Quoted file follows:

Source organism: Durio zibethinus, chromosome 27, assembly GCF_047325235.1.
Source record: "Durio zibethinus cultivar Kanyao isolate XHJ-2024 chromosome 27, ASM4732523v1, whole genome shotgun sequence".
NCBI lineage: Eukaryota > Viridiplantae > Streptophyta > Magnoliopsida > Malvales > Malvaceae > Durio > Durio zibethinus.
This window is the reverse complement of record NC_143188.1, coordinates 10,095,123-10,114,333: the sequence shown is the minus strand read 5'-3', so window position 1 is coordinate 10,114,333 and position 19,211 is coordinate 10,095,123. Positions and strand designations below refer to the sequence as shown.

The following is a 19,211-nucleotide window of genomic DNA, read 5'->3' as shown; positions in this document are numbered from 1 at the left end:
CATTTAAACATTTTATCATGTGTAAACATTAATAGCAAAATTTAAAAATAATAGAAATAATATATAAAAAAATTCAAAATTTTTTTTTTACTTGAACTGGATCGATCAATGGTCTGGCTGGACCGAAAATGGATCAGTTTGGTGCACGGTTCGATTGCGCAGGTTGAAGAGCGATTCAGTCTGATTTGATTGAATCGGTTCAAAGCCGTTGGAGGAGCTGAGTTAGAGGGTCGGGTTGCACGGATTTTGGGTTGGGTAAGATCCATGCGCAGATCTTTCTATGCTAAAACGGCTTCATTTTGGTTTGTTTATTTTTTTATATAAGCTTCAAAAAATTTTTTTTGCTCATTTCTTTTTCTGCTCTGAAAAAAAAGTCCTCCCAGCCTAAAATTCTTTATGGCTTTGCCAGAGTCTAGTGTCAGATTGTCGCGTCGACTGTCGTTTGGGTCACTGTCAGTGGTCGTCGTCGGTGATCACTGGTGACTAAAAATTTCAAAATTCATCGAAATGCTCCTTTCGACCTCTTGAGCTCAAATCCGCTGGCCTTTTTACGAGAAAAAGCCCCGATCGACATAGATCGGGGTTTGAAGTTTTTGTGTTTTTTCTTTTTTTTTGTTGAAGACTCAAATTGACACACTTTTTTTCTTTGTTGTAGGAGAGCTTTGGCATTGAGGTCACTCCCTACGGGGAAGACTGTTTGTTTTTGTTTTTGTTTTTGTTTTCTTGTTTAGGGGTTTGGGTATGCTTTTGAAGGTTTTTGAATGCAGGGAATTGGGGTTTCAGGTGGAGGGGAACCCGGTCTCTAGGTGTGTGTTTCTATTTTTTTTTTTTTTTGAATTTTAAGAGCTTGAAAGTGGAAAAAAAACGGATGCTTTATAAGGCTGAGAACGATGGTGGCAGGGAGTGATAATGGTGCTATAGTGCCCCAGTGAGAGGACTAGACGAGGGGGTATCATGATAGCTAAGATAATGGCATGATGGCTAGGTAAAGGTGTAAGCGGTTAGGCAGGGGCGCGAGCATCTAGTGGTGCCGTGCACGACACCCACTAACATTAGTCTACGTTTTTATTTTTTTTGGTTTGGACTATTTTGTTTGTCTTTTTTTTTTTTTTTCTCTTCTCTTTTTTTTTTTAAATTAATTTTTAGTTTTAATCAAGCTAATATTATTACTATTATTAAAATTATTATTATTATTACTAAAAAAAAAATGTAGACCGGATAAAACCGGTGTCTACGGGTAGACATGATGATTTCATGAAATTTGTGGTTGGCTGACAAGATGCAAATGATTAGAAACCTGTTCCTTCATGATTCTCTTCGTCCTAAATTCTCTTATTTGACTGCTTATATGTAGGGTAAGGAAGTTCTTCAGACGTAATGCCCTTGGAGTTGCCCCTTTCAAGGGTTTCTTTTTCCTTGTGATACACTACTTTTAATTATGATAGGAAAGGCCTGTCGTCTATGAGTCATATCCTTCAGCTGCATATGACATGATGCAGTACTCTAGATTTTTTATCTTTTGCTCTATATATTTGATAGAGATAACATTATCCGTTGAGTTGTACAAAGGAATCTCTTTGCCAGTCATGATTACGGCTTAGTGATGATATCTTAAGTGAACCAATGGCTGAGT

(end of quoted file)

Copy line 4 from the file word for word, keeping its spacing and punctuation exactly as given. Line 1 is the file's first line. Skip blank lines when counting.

This window is the reverse complement of record NC_143188.1, coordinates 10,095,123-10,114,333: the sequence shown is the minus strand read 5'-3', so window position 1 is coordinate 10,114,333 and position 19,211 is coordinate 10,095,123. Positions and strand designations below refer to the sequence as shown.